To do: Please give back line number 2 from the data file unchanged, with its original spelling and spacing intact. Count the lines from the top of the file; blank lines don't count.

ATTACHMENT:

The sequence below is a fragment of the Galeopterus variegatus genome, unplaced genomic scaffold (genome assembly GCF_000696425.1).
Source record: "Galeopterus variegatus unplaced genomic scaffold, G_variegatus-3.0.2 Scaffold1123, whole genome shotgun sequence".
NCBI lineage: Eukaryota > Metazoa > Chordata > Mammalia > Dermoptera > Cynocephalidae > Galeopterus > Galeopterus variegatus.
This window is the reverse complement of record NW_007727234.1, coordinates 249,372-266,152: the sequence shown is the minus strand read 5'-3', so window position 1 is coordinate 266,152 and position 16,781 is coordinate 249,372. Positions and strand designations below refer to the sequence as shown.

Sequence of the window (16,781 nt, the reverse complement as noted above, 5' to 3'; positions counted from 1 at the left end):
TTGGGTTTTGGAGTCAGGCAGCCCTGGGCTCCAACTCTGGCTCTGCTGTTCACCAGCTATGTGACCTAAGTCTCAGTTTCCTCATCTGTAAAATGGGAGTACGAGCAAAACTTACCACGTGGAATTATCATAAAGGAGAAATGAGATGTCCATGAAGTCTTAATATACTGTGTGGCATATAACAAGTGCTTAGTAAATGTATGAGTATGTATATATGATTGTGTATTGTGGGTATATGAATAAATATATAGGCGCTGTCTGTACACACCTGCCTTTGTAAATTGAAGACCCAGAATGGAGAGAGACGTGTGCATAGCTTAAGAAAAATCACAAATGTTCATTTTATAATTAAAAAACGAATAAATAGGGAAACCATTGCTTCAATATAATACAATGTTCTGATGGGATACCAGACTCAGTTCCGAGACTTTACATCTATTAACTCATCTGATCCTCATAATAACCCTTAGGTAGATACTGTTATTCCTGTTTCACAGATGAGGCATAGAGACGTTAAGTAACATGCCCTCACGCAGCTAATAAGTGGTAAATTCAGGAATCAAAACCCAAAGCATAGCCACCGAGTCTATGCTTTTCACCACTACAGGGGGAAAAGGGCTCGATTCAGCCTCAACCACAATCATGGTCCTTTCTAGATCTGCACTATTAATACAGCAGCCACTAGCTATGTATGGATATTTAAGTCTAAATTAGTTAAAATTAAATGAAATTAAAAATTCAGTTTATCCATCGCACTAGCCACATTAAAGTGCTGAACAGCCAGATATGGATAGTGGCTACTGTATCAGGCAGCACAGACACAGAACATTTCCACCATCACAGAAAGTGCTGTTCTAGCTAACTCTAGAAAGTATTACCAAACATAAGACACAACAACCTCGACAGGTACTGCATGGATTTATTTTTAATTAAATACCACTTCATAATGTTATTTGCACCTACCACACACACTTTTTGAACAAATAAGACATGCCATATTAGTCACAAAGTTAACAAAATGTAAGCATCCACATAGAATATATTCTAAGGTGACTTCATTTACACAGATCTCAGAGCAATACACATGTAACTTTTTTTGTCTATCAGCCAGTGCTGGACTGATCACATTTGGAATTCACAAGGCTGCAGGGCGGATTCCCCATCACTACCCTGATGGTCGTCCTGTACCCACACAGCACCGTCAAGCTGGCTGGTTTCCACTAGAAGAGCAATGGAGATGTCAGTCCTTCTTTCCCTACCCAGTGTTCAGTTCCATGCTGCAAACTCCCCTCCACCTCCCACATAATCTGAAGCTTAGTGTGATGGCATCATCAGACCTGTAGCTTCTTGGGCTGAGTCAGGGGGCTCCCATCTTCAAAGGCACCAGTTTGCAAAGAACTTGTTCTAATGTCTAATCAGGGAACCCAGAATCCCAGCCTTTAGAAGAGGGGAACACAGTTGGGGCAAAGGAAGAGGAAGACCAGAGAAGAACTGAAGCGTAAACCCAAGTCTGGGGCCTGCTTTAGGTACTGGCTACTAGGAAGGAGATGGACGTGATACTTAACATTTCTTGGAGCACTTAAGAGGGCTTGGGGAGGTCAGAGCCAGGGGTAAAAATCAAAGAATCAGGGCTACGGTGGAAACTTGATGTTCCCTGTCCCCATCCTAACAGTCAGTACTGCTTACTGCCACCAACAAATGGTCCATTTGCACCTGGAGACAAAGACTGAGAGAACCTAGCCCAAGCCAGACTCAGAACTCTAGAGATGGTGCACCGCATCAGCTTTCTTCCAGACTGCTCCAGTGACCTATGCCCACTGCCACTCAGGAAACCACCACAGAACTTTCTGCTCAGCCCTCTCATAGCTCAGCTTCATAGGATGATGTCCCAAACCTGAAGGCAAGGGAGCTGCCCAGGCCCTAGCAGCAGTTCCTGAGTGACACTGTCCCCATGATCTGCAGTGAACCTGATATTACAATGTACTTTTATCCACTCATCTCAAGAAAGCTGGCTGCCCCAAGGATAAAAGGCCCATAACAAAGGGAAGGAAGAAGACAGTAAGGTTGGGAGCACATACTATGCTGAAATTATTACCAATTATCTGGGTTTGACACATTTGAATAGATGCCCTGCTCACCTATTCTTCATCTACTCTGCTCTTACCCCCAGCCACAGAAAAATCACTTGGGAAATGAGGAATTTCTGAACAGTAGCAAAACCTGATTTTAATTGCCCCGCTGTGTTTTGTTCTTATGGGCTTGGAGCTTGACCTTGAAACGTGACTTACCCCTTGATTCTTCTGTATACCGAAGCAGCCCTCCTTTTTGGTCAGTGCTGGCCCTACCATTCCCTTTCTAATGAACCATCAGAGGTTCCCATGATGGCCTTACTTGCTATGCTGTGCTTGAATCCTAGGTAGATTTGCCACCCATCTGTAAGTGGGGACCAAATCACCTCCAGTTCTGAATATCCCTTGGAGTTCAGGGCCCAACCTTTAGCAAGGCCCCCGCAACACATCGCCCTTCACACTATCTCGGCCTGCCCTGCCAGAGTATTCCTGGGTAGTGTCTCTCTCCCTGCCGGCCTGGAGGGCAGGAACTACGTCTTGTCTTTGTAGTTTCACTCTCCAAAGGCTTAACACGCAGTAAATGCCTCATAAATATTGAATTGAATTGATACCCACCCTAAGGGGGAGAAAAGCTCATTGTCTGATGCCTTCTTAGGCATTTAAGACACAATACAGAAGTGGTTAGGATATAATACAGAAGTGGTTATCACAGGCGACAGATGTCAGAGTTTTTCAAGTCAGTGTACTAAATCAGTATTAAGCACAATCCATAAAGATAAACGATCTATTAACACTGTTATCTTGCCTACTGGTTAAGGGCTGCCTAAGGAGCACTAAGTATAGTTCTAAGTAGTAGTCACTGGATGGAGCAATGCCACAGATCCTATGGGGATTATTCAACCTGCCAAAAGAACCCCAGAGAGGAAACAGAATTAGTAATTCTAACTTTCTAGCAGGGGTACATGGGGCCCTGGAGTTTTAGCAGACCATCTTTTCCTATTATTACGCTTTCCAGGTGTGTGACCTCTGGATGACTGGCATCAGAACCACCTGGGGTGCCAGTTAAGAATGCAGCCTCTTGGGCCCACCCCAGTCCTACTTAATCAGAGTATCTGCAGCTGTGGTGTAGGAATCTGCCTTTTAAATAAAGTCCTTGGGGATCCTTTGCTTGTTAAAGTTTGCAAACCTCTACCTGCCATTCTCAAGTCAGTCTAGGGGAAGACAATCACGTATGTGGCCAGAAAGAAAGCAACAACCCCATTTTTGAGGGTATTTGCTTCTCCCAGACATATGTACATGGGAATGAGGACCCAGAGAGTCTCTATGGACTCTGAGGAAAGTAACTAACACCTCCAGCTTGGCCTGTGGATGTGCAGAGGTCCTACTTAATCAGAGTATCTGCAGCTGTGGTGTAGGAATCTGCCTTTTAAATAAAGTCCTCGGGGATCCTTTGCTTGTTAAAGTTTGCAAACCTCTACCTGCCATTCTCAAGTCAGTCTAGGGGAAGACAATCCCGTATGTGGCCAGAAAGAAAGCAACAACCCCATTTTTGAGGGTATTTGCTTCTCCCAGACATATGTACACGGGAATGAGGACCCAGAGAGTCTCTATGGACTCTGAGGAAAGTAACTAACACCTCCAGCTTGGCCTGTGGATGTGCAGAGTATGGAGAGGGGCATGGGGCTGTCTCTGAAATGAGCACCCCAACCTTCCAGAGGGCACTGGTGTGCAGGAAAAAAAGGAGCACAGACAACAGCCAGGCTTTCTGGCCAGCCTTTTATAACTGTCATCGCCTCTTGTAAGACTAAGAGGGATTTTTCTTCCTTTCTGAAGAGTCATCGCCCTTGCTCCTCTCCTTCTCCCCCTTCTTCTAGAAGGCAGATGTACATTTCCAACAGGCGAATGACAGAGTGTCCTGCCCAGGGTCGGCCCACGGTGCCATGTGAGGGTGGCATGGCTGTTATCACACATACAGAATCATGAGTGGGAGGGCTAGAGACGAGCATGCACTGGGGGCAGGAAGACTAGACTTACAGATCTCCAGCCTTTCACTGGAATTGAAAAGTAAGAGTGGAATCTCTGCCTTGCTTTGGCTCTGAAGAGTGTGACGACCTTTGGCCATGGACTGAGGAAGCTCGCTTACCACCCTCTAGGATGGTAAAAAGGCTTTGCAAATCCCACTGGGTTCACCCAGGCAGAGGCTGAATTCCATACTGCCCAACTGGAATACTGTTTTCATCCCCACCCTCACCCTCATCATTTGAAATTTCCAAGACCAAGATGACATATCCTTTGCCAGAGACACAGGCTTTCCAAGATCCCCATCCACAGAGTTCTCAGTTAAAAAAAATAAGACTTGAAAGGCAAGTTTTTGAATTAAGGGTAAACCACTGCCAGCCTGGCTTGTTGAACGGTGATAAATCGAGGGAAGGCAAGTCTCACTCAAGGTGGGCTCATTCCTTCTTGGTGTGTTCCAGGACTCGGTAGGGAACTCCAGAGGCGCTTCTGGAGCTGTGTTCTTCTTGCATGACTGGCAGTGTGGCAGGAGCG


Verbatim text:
Source record: "Galeopterus variegatus unplaced genomic scaffold, G_variegatus-3.0.2 Scaffold1123, whole genome shotgun sequence".